The operation being performed, I ordered the gondoliers to row as fast as possible, and we soon reached St. Marina; the servants were roused up, and taking the sick man out of the gondola we carried him to his bed almost dead.
Taking everything upon myself, I ordered a servant to hurry out for a physician, who came in a short time, and ordered the patient to be bled again, thus approving the first bleeding prescribed by me. Thinking I had a right to watch the sick man, I settled myself near his bed to give him every care he required.
An hour later, two noblemen, friends of the senator, came in, one a few minutes after the other. They were in despair; they had enquired about the accident from the gondoliers, and having been told that I knew more than they did, they loaded me with questions which I answered. They did not know who I was, and did not like to ask me; whilst I thought it better to preserve a modest silence.
The patient did not move; his breathing alone shewed that he was still alive; fomentations were constantly applied, and the priest who had been sent for, and was of very little use under such circumstances, seemed to be there only to see him die. All visitors were sent away by my advice, and the two noblemen and myself were the only persons in the sick man's room. At noon we partook silently of some dinner which was served in the sick room.
In the evening one of the two friends told me that if I had any business to attend to I could go, because they would both pass the night on a mattress near the patient.
"And I, sir," I said, "will remain near his bed in this arm-chair, for if I went away the patient would die, and he will live as long as I am near him."
This sententious answer struck them with astonishment, as I expected it would, and they looked at each other in great surprise.
We had supper, and in the little conversation we had I gathered the information that the senator, their friend, was M. de Bragadin, the only brother of the procurator of that name. He was celebrated in Venice not only for his eloquence and his great talents as a statesman, but also for the gallantries of his youth. He had been very extravagant with women, and more than one of them had committed many follies for him. He had gambled and lost a great deal, and his brother was his most bitter enemy, because he was infatuated with the idea that he had tried to poison him. He had accused him of that crime before the Council of Ten, which, after an investigation of eight months, had brought in a verdict of not guilty: but that just sentence, although given unanimously by that high tribunal, had not had the effect of destroying his brother's prejudices against him.
M. de Bragadin, who was perfectly innocent of such a crime and oppressed by an unjust brother who deprived him of half of his income, spent his days like an amiable philosopher, surrounded by his friends, amongst whom were the two noblemen who were then watching him; one belonged to the Dandolo family, the other was a Barbaro, and both were excellent men. M. de Bragadin was handsome, learned, cheerful, and most kindly disposed; he was then about fifty years old.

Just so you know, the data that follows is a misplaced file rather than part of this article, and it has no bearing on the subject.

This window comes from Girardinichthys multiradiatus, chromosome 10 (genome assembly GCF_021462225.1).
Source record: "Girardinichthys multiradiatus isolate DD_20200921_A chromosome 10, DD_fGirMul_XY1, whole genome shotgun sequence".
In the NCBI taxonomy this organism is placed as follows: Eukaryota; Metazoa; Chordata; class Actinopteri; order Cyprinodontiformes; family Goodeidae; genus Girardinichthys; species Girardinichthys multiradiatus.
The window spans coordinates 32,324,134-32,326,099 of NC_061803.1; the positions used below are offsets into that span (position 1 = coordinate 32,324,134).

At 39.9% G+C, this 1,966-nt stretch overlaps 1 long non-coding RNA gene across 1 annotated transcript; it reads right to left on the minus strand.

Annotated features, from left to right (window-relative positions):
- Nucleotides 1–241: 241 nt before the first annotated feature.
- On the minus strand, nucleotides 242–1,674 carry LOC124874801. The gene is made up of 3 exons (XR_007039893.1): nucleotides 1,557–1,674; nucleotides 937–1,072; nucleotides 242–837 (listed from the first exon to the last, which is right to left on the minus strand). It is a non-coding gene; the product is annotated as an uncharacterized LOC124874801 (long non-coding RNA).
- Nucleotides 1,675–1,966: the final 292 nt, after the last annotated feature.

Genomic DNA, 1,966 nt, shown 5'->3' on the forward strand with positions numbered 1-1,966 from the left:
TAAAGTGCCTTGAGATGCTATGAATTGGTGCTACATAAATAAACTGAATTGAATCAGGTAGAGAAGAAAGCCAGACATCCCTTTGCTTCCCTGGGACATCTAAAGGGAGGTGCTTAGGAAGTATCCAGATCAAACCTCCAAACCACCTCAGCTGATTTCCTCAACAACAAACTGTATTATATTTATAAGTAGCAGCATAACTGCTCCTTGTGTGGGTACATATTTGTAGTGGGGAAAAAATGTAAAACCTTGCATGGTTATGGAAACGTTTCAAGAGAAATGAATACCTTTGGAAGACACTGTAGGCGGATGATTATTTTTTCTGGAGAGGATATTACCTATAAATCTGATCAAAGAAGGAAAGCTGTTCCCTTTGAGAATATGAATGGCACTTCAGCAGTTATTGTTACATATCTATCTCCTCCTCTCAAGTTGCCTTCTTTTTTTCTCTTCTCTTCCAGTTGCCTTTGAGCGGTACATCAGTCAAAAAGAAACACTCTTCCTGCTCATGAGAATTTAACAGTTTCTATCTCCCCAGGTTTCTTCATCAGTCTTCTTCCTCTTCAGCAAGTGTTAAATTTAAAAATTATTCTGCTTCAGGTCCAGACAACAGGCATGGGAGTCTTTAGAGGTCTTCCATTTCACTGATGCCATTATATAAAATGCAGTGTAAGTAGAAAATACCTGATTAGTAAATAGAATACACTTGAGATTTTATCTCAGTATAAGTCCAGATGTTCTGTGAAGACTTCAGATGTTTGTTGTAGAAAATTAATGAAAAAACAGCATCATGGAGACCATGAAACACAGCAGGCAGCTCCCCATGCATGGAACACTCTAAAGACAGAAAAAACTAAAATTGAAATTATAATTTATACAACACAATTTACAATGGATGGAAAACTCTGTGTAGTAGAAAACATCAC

The physician who attended him was named Terro; he thought, by some peculiar train of reasoning, that he could cure him by applying a mercurial ointment to the chest, to which no one raised any objection. The rapid effect of the remedy delighted the two friends, but it frightened me, for in less than twenty-four hours the patient was labouring under great excitement of the brain. The physician said that he had expected that effect, but that on the following day the remedy would act less on the brain, and diffuse its beneficial action through the whole of the system, which required to be invigorated by a proper equilibrium in the circulation of the fluids.
At midnight the patient was in a state of high fever, and in a fearful state of irritation. I examined him closely, and found him hardly able to breathe. I roused up his two friends; and declared that in my opinion the patient would soon die unless the fatal ointment was at once removed. And without waiting for their answer, I bared his chest, took off the plaster, washed the skin carefully with lukewarm water, and in less than three minutes he breathed freely and fell into a quiet sleep. Delighted with such a fortunate result, we lay down again.
The physician came very early in the morning, and was much pleased to see his patient so much better, but when M. Dandolo informed him of what had been done, he was angry, said it was enough to kill his patient, and asked who had been so audacious as to destroy the effect of his prescription. M. de Bragadin, speaking for the first time, said to him--
"Doctor, the person who has delivered me from your mercury, which was killing me, is a more skilful physician than you;" and, saying these words, he pointed to me.
It would be hard to say who was the more astonished: the doctor, when he saw an unknown young man, whom he must have taken for an impostor, declared more learned than himself; or I, when I saw myself transformed into a physician, at a moment's notice. I kept silent, looking very modest, but hardly able to control my mirth, whilst the doctor was staring at me with a mixture of astonishment and of spite, evidently thinking me some bold quack who had tried to supplant him. At last, turning towards M. de Bragadin, he told him coldly that he would leave him in my hands; he was taken at his word, he went away, and behold! I had become the physician of one of the most illustrious members of the Venetian Senate! I must confess that I was very glad of it, and I told my patient that a proper diet was all he needed, and that nature, assisted by the approaching fine season, would do the rest.